How Super Bowl Commercials Work

Singer Ozzy Osbourne hangs out with performing duo Donny and Marie Osmond in an image from a Pepsi commercial that aired during the 2003 Super Bowl.
Pepsi Co./Getty Images

The Super Bowl has become much more than a sporting event and the culmination of the NFL season. It's become a cultural phenomenon, a pop culture bellwether that more than 111 million Americans watched in 2011[source: Klayman]. That's more than one third of all the people living in the U.S. at the time. If you have a message you want to get across to America, there's no bigger stage. Run your commercial during the big game and you'll access not only all the sets of eyes watching, but all the Monday morning water cooler (or YouTube) talk that a creative ad can generate. Ask a non-football fan how they'll be spending Super Bowl Sunday and you're likely to hear, "I'll be watching it for the commercials."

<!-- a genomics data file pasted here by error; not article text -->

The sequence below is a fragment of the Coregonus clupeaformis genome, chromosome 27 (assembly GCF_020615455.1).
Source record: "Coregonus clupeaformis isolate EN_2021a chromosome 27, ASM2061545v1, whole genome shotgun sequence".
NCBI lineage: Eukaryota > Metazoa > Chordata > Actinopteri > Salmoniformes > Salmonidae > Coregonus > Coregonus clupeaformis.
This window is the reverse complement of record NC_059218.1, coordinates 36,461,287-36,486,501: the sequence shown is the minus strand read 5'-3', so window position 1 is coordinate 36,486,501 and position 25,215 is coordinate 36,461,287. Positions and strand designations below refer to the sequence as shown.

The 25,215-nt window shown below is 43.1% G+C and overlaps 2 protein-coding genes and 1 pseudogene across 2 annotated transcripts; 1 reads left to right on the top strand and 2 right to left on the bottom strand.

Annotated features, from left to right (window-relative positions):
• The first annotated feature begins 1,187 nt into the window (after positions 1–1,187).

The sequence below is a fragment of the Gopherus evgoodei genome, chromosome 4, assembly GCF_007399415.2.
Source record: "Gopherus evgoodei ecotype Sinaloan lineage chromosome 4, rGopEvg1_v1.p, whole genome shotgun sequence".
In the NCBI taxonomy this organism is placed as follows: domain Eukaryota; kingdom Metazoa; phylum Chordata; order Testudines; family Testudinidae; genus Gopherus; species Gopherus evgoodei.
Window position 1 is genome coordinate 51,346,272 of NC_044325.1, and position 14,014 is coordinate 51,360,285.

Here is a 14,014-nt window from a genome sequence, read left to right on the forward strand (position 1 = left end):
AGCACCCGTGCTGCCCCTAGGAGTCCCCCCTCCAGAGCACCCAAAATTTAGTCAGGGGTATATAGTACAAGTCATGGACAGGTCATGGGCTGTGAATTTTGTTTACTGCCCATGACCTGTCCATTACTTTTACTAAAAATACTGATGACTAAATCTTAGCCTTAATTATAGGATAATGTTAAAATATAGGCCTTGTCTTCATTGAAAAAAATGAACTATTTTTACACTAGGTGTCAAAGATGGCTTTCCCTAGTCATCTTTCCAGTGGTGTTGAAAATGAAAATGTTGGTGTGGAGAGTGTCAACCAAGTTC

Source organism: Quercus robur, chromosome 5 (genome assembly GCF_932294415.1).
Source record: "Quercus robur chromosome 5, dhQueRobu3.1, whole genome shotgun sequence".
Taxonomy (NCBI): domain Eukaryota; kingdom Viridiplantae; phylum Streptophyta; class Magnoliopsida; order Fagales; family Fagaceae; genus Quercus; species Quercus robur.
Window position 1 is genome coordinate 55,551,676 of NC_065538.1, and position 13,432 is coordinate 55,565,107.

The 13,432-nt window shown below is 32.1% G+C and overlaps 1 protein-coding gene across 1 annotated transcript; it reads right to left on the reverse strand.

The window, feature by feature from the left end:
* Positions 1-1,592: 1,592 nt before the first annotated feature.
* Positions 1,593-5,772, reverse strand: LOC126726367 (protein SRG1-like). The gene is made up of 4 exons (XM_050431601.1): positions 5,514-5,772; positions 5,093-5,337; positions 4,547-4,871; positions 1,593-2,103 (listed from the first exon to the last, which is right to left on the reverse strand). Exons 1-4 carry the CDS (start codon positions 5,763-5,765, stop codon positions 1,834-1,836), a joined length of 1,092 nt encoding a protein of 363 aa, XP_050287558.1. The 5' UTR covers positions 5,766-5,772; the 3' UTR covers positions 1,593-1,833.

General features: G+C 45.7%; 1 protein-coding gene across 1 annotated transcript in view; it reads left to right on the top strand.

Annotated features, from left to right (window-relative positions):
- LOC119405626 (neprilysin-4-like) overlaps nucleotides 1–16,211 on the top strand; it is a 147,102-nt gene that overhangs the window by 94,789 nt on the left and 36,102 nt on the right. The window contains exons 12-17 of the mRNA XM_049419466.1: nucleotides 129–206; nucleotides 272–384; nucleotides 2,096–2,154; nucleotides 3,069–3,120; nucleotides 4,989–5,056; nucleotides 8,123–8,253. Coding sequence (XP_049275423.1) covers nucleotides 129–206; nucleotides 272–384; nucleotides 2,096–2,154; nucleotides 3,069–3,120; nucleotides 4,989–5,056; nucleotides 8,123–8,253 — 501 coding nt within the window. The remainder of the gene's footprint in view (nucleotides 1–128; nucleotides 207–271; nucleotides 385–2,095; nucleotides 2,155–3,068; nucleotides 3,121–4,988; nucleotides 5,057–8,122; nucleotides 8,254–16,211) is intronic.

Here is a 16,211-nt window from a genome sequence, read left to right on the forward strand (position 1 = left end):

How did this happen? How did commercials, relegated 364 days of the year to mere irritants, excuses to head for the kitchen and make a snack or fast-forward the DVR, transform into must-see-TV? That's what we're going to explore in this article. In 1967, the first Super Bowl commercials cost $40,000 for a 30-second spot. That's about $261,000 when adjusted for inflation [source: Baumer]. 2011's ads cost roughly $3 million each -- and that's just the cost of the ad time itself. Add in the cost of the advertising agency and the production cost of filming the commercial, plus the overall advertising campaign (which might include magazine ads, billboards, or other commercials run before or after the Super Bowl), and you're looking at one very expensive message.

Let's break down Super Bowl commercials one piece at a time. How much do they cost, and why do they cost that much? Where does the money go? After that, we'll look at the cultural impact of Super Bowl commercials. Which ones are the most famous? Which are the best and worst? How has watching the Super Bowl (and its commercials) changed over the years?